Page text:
If non-Mevushal wine was poured by someone who should not have poured it, what should one do? Does it make a difference if:

  1. the wine was poured, but not for you (ie., you just have to contend with the remaining wine in the bottle)?
  2. there is no other wine available (or no other non-Mevushal, un-poured wine) and it is needed for a mitzvah (קידוש, ד' כוסות, ברית מילה, ז' ברכות)?
  3. the pourer will almost certainly be offended if you don't partake? (Setting aside social reasons not to pressure someone to drink; let's suppose there had been a conversation moments prior about how excited one is to try the wine because of its uniqueness, or something like that.)
  • 1
    What if you realized that they bought the meat they were serving you for Simchat Yom Tov at McDonalds?
    – Double AA
    May 4, 2014 at 4:45
  • You mean, what if the meat was specially prepared for your son's Bris by your chef garde manger brother-in-law, who is also in Kollel, and he suddenly cannot recall if he salted both sides of the meat? Yeah, that'd be an interesting question, too. And more closely parallel to this one.
    – Seth J
    May 4, 2014 at 13:07
  • If you think that is more parallel you should edit your question to indicate how. Right now it reads more like mine.
    – Double AA
    May 4, 2014 at 13:57

1 Answer 1

  1. This depends on how exactly you hold that wine becomes yayin akum. Under the opinion that I personally follow, which I don't actually know the source of but was told by my LOR, the akum just looking at it is enough to make it "treyf vi chazzer" (non-kosher like pork). I've heard that this is actually a stringency, and that it just needs to be served to the non-Jew. I've also heard that only a non-Jew actually pouring the wine (transferring it to a different vessel) can make it yayin akum. CYLOR!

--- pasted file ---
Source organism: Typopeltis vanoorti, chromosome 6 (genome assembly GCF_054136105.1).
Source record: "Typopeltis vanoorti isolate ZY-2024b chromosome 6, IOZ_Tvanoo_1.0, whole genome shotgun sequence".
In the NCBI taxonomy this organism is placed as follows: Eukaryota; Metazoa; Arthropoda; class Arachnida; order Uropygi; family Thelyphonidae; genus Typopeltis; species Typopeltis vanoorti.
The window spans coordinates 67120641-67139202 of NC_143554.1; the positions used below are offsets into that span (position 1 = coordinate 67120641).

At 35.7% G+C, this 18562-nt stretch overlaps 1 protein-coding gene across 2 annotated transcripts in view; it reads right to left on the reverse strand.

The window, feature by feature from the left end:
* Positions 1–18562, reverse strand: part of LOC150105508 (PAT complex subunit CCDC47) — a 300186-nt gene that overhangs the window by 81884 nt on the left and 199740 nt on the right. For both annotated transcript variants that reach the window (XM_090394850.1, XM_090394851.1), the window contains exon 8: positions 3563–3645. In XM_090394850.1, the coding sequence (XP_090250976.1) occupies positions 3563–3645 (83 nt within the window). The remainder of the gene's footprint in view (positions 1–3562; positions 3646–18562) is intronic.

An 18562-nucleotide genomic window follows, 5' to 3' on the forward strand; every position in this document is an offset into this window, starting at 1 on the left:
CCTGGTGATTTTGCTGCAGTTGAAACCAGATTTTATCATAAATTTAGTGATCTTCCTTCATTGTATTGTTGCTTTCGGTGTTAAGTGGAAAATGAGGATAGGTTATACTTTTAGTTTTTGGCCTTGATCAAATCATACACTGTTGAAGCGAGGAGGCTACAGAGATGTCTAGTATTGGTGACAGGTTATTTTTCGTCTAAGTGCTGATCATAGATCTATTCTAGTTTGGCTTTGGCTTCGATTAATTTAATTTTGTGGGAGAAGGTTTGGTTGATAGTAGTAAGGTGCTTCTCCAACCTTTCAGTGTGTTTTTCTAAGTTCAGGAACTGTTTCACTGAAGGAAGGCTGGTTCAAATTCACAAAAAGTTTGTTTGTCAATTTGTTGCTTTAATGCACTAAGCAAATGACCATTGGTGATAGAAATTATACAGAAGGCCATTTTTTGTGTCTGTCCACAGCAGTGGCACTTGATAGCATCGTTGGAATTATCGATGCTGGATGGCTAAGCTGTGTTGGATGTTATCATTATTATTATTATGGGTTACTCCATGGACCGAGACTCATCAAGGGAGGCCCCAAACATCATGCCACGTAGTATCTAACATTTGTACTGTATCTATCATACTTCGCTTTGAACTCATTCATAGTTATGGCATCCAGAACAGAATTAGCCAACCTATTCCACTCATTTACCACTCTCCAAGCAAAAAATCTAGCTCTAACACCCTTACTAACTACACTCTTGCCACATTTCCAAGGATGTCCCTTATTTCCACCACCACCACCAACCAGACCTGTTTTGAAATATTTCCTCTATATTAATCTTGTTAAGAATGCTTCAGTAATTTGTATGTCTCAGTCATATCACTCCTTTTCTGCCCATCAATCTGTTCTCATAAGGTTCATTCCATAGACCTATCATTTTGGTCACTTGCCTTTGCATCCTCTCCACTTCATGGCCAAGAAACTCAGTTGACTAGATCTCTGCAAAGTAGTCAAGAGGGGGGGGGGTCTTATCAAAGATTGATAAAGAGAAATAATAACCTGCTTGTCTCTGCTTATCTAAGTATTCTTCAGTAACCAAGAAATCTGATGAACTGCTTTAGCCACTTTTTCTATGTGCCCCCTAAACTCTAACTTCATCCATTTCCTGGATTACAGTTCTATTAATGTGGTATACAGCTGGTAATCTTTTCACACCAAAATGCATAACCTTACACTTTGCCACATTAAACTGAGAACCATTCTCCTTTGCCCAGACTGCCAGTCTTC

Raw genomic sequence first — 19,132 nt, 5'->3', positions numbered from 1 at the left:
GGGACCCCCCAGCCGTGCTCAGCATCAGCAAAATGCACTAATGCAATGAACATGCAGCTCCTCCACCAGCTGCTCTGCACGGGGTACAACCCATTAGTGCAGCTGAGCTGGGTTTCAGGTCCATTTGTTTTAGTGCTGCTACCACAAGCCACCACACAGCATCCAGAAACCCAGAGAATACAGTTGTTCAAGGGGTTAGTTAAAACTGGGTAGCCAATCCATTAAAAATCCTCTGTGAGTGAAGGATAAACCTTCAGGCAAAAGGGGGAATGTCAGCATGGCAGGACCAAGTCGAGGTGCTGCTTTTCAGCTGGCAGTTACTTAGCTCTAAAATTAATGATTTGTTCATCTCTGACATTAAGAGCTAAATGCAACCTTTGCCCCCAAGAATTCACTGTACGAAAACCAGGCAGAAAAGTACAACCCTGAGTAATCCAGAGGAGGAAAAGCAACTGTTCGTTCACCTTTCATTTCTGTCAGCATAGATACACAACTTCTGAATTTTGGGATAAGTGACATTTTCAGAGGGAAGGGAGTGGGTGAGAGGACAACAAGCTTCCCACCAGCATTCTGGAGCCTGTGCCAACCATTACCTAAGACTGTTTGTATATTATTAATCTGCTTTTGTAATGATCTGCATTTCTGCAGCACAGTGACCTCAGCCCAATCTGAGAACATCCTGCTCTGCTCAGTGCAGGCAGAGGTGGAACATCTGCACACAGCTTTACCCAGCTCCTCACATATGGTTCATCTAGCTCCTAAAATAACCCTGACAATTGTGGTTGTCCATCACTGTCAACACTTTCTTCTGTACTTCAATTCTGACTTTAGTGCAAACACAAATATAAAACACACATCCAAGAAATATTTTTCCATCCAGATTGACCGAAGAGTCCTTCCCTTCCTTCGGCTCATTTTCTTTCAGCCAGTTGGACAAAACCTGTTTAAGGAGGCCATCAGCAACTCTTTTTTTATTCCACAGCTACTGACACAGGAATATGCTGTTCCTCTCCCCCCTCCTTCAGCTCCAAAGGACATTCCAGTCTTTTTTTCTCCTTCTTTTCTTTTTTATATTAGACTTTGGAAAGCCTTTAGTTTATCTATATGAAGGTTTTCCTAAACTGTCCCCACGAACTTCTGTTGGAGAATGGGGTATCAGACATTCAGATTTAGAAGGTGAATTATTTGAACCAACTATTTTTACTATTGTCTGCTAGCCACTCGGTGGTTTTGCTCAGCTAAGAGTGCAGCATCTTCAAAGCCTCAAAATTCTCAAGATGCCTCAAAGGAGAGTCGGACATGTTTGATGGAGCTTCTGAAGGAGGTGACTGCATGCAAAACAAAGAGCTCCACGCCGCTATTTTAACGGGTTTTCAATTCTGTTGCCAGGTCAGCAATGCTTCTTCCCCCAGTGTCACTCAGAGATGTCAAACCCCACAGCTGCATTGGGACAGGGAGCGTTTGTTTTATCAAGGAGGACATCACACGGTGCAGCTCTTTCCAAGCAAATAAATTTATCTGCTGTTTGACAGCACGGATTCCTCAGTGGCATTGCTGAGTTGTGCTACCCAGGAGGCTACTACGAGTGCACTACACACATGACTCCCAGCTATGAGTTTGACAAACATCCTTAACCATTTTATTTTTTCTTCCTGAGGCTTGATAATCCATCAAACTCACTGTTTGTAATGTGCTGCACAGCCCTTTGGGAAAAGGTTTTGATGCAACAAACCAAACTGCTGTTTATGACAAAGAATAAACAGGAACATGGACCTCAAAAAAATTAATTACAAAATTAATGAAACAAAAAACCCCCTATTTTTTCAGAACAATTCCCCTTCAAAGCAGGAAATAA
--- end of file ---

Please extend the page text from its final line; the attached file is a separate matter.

2. Assuming that the wine has actually been made into yayin akum, it is unfit for consumption and you are in a case of oneis (force majeure). In most cases, some other "beverage of honor" can be substituted. I was told in the name of R' Dovid Fink shlita that tea can substitute as a "beverage of honor" in a pinch, although it is preferable to use an alcoholic beverage if possible. My LOR told me that the four cups on Passover actually have to be wine, although, again, you would be in a situation of force majeure and would be released from your obligation, assuming you can't get any other wine.

  3. In this case, because you are under a real rabbinic restriction and not under the pressure of a chumra or minhag, the obligation to refrain from the wine stands. You may wish to invent an excuse that you suddenly remembered that you have a medical test tomorrow and should refrain from alcoholic beverages.

  • ("treyf vi chazzer" means "non-kosher and pork") So you would be willing to sell it and benefit from the proceeds?
    – Double AA
    May 4, 2014 at 13:55
  • @DoubleAA in Yiddish vi can be used as "like". May 4, 2014 at 14:46
  • @DoubleAA "vi" is akin to Standard German "wie" ('as'). It's a pretty common expression that means "as [finally] non-kosher as pork" as opposed to something like cholov nochri, which is debatably non-kosher.
    – Tatpurusha
    May 4, 2014 at 16:56
  • What debate is there about cholov nochri????
    – Double AA
    May 4, 2014 at 16:59
  • @DoubleAA Some authorities (especially in America) hold that the lenient certification of milk (sometimes called "cholov stam") is acceptable, but others hold that a stricter certification ("cholov yisroel") is necessary. In Israel the rabbinate marks the imported lenient-certification packages as "l'ochelei cholov nochri."
    – Tatpurusha
    May 4, 2014 at 17:04

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